With Governor signing legislative redistricting into law, party primary elections set for 2022, with interesting races in Montgomery County

Texas’ Congressional Districts beginning with the 2022 election. Source: Texas Legislative Council.

The Golden Hammer Staff Reports

Austin, October 28 – Texas Governor Greg Abbott signed into law yesterday all three bills, which the 87th Legislature’s third special session passed, to redistrict Texas’ U.S. House, State Senate, and State House districts, based upon the 2020 United States Census. All three laws protect current Republican seats and will likely result in a 2-seat GOP gain in the United States House of Representatives, a 1-seat gain in the Texas Senate, and a 3-seat gain in the Texas House of Representatives from redistricting alone.

The two new U.S. House districts are District 37 and 38. District 37 is a strong Democratic district which will shore up Republican strength in surrounding rural districts west of the City of Austin. The 38th Congressional District is a Houston seat which is strongly Republican and approximately 60% Anglo.

In order to strengthen certain Texas Senate and U.S. House seats becoming a bit more marginally Republican in the Houston area, the laws split suburban Montgomery County into two Congressional Districts: the current 8th Congressional District from which Congressman Kevin Brady, Republican of The Woodlands, is retiring, and the 2nd Congressional District of incumbent Dan Crenshaw, which will encompass The Woodlands and southeast Montgomery County.

Similarly, Montgomery County will now have three State Senators: Senator Paul Bettencourt of Houston will also represent the Magnolia area; Senator Lois Kolkhorst of Brenham will also represent far west Montgomery County; and Senator Brandon Creighton of Conroe will represent the remainder of Montgomery County.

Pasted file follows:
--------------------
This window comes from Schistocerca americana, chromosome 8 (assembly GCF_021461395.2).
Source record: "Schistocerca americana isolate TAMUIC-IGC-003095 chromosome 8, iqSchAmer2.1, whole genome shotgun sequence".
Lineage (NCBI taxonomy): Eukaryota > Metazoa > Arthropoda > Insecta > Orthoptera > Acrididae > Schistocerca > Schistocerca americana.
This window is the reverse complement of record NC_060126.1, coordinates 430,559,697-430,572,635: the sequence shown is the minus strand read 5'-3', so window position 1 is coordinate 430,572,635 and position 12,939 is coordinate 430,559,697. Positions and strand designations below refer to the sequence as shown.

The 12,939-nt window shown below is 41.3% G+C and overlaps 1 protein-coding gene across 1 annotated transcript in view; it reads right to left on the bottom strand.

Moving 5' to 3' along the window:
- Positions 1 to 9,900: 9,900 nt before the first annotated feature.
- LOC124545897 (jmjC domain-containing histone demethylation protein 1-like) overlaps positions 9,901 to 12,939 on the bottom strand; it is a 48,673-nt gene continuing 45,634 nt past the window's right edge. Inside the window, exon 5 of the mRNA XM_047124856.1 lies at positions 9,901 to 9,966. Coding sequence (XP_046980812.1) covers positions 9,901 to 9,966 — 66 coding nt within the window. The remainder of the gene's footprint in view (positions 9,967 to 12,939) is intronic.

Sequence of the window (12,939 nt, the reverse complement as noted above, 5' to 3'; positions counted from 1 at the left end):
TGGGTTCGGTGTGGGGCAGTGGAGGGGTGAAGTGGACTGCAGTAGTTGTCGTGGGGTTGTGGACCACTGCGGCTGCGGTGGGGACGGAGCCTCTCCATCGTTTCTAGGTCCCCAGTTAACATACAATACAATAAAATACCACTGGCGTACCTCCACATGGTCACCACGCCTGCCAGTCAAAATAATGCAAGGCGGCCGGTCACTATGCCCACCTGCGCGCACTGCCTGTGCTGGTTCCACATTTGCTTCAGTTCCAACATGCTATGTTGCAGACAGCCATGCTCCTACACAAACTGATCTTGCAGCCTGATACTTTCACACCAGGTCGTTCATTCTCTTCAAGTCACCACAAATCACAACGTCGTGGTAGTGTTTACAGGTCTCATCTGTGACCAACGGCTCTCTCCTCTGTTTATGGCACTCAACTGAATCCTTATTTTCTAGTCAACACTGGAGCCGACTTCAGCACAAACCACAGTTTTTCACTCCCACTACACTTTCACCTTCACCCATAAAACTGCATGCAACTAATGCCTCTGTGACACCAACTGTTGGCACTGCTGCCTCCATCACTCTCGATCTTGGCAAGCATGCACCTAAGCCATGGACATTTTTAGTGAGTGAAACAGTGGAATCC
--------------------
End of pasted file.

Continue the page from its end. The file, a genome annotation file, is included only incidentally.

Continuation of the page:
The Primary Elections in Texas are now set for March 1, 2022, since the Texas Legislature’s fourth special session was able to get its work done before the November 15 deadline.

The problem, however, could come with lawsuits which might challenge the redistricting under the federal Voting Rights Act. The state NAACP has already indicated it plans to file one or more lawsuits.

Meanwhile, all 254 counties in Texas must redistrict their Commissioner Precinct, Constable Precinct, and Justice of the Peace Precinct boundaries as well, all based upon the 2020 United States Census. It’s usually legislative boundaries which end up in litigation, but any legislation which significantly impacts politics statewide could hold up the primary elections across Texas.

Under the current schedule the primary runoff elections would be May 24, 2022. Filing deadlines for candidates wanting to run for office in the Republican Primary or the Democrat Primary will likely be December 13, 2021.

In Montgomery County, Montgomery Mayor Sara Countryman has already begun a strong Republican Primary challenge to incumbent Mark Keough, who has had a very rough first term, including (1) a major hit-and-run car accident which he immediately followed with a second car accident in which the County Judge plowed into a parked police vehicle while he was on Ambien and methamphetamine on September 10, 2020, (2) forcing Montgomery County taxpayers to pay for him to enjoy the services of a government driver and vehicle after he lost his driver’s license, (3) issuing an illegal church and business closure order on March 27, 2020, based upon his panic over false data projections from the Montgomery County Public Health District, which Keough himself oversees, (4) allowing in 2020 and 2021 the Montgomery County Public Health District to bully local physicians in an effort to try to force narrow treatment protocols for COVID-19, (5) implementing numerous measures of secrecy to prevent Montgomery County citizens from overseeing the work of the Montgomery County government, and (6) failing to take any action to get County government spending under control.

There are already contested Precinct 2 and Precinct 4 County Commissioner races in the Republican Primary, as well as a large field of Republican candidates running to replace retiring 8th District Congressman Kevin Brady, who is retiring at the end of 2022. If State Representative Steve Toth enters that race, then there will likely be a large field to seek to replace Toth in the Texas House of Representatives as well.



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